Delinquency is a legal term for criminal behavior carried out by a juvenile. Delinquent behavior is divided into two categories: status offenses and delinquency offenses. Status offenses are those acts which would not be considered offenses if committed by an adult, such as school truancy, running away from home, alcohol possession or use, or curfew violations. Juvenile Delinquency offenses involve destruction or theft of property, commission of violent crimes against persons, illegal weapon possession, or the possession or sale of illegal drugs.
Juvenile court is unique and should not be treated as if it were adult court for young clients. While the substantive criminal law is the same in juvenile and adult court, the procedures and sentencing law are substantially different. The consequences of a misstep by an attorney inexperienced in juvenile matters can be devastating. For example, contrary to what many parents believe, a juvenile conviction is not removed from a child's record when he or she turns 18.
Despite the rehabilitative focus of juvenile court, juvenile convictions are counted as criminal history in future cases. They also remain on state criminal records databases and may affect a young person's ability to enter college, obtain employment, financial aid, a driver's license or join the military. Additionally, juvenile convictions can result in commitment to a juvenile detention facility or institution for periods ranging from days to months and even years. Worse, in some cases, a child may end up being prosecuted in adult court where the punishment is even more severe.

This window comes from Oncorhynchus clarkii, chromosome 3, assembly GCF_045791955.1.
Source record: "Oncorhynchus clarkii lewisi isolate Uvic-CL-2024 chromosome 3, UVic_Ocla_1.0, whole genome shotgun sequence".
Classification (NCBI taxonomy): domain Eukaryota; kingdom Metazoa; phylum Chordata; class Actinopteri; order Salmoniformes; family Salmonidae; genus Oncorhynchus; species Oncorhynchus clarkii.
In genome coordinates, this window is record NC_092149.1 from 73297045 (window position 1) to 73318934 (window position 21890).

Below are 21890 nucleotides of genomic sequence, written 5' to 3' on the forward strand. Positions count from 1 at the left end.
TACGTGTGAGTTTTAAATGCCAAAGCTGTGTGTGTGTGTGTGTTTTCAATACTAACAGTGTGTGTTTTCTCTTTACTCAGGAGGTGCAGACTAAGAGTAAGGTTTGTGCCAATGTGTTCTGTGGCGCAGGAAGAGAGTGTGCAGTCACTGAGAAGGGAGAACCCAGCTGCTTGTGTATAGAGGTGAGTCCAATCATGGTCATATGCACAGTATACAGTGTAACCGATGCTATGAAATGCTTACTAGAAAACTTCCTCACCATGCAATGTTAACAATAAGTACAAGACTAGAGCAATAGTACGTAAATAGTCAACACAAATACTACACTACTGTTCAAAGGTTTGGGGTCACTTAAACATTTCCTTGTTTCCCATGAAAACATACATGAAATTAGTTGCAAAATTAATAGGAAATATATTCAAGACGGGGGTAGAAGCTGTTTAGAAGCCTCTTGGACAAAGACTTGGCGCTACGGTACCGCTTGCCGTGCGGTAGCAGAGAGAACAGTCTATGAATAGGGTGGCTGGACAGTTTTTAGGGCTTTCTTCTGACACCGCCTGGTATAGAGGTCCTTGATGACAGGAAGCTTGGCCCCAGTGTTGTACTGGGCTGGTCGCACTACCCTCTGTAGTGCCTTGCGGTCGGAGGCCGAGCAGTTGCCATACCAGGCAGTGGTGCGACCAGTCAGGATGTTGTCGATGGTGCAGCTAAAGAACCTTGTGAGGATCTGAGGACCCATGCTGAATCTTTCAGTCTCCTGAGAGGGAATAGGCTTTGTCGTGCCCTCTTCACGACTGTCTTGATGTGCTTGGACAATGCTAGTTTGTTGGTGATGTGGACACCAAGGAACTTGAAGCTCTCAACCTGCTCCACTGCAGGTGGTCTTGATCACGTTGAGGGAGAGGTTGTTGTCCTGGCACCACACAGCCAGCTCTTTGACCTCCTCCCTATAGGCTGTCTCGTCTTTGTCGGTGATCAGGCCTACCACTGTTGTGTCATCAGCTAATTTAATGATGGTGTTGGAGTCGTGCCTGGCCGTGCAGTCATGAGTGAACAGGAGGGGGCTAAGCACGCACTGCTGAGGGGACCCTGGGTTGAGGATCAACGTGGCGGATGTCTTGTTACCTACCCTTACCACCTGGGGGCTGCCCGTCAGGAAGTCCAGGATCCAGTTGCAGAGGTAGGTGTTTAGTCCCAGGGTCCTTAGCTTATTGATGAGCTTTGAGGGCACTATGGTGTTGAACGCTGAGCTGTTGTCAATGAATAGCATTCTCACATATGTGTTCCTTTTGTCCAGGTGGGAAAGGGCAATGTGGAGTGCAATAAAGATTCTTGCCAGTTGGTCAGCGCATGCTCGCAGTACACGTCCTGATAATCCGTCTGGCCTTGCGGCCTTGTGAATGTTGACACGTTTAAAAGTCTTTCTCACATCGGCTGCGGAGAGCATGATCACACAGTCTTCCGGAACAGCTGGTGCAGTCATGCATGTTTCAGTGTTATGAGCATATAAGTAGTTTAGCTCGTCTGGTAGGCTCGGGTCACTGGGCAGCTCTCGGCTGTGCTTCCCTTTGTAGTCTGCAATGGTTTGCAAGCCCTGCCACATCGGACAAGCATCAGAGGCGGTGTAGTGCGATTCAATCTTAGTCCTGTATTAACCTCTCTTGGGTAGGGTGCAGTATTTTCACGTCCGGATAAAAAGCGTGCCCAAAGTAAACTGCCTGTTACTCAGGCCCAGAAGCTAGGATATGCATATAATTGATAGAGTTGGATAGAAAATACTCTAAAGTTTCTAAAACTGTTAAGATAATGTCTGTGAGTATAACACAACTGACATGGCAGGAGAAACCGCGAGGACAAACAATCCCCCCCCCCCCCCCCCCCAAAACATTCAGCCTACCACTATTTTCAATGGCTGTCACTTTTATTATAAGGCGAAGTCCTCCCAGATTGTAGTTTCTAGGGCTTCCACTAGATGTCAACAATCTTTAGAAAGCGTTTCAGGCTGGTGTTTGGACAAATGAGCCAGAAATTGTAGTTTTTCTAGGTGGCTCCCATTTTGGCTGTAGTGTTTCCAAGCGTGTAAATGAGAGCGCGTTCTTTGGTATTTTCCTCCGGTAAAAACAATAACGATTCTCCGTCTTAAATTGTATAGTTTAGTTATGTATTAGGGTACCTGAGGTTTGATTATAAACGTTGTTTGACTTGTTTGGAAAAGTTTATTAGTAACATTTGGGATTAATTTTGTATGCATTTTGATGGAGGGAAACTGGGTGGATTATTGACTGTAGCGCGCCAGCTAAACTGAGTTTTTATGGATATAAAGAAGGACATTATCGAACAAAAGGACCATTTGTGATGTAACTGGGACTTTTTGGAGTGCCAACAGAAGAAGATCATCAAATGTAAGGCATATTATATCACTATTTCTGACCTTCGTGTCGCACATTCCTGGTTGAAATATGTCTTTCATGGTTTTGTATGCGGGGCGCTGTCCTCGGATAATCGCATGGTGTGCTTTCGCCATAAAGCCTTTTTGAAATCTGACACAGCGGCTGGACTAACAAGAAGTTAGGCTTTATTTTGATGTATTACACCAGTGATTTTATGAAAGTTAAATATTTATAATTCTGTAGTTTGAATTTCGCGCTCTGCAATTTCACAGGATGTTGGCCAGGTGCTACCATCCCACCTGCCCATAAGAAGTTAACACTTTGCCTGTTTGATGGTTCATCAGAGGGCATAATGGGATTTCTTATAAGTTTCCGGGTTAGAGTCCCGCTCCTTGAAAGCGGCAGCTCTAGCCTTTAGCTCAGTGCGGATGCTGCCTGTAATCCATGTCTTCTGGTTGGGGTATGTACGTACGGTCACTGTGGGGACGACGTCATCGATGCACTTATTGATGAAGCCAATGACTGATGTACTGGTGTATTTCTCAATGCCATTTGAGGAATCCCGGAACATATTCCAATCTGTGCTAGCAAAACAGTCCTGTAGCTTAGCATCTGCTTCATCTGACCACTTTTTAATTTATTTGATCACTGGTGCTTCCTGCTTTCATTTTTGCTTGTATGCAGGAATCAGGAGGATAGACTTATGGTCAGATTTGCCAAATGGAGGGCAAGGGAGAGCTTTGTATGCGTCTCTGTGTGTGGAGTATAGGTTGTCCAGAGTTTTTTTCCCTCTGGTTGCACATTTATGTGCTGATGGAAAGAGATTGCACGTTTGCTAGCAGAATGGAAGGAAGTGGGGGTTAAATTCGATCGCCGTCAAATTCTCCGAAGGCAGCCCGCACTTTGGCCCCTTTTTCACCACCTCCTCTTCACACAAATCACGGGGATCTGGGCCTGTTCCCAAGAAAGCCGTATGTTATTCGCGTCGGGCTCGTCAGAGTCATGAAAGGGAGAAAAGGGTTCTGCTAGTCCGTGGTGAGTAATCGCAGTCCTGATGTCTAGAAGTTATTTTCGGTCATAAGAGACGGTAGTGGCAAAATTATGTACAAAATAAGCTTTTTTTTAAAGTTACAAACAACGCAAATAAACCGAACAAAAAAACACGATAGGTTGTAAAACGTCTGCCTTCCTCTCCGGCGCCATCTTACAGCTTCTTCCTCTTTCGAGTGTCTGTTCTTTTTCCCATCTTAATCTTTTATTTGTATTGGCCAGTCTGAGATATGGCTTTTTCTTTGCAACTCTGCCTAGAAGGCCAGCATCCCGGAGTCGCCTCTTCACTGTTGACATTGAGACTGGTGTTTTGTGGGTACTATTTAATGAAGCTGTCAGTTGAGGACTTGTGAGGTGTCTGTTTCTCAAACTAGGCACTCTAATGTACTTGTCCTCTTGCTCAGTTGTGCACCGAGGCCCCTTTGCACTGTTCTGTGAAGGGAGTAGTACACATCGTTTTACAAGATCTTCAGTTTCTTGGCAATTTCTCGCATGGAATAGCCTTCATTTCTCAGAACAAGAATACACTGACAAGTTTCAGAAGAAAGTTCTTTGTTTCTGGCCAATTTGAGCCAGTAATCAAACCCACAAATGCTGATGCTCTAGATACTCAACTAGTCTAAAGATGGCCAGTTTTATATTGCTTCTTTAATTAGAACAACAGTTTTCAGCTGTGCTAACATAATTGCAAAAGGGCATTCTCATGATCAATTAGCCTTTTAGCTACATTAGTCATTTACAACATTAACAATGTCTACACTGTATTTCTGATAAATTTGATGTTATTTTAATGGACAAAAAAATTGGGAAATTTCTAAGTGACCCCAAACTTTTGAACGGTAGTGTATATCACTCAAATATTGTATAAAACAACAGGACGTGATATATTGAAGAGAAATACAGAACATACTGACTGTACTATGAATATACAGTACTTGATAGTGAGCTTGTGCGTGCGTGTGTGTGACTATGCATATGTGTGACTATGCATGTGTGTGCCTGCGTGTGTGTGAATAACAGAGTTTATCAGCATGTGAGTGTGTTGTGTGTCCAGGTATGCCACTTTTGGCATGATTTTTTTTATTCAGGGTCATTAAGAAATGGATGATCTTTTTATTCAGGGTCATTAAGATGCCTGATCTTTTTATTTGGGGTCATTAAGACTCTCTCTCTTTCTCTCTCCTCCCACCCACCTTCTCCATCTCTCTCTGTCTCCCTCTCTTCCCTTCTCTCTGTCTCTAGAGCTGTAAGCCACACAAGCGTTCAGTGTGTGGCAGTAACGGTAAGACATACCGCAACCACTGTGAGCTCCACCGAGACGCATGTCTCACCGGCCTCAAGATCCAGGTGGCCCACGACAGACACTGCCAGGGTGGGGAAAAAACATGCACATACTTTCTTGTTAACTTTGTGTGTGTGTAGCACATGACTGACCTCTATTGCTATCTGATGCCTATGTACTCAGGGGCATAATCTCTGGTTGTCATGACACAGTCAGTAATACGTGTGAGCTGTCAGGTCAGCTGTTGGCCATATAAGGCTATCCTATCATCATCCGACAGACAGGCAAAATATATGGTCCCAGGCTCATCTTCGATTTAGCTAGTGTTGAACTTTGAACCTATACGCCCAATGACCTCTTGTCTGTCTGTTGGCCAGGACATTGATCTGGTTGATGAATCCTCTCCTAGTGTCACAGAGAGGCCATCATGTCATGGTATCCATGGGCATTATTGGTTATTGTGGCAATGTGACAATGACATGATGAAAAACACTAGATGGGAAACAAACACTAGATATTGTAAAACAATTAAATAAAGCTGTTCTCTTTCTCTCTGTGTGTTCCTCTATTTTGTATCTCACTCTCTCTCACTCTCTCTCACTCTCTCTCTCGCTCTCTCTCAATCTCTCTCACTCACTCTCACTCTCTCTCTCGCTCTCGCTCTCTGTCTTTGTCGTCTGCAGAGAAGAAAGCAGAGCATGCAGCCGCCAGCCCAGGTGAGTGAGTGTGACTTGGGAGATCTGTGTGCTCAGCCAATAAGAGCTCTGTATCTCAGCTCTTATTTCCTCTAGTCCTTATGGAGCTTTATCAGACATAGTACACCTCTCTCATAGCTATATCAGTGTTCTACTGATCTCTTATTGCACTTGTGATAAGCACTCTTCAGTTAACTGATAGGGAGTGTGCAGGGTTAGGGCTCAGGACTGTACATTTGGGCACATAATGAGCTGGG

Misdemeanors are more serious than petty offenses, but much less serious than felonies. Misdemeanors typically result in imposition of such punishments as a fine or a jail sentence not exceeding a year. If a jail sentence is imposed, it is served at a local, city or county jail rather than a state or federal prison (penitentiary). In many jurisdictions and in certain types of cases defendants who can't afford an attorney are not entitled to a court-appointed attorney in a misdemeanor case. Unlike felonies, misdemeanors are usually handled by special courts with abbreviated procedures, such as a city court or municipal court.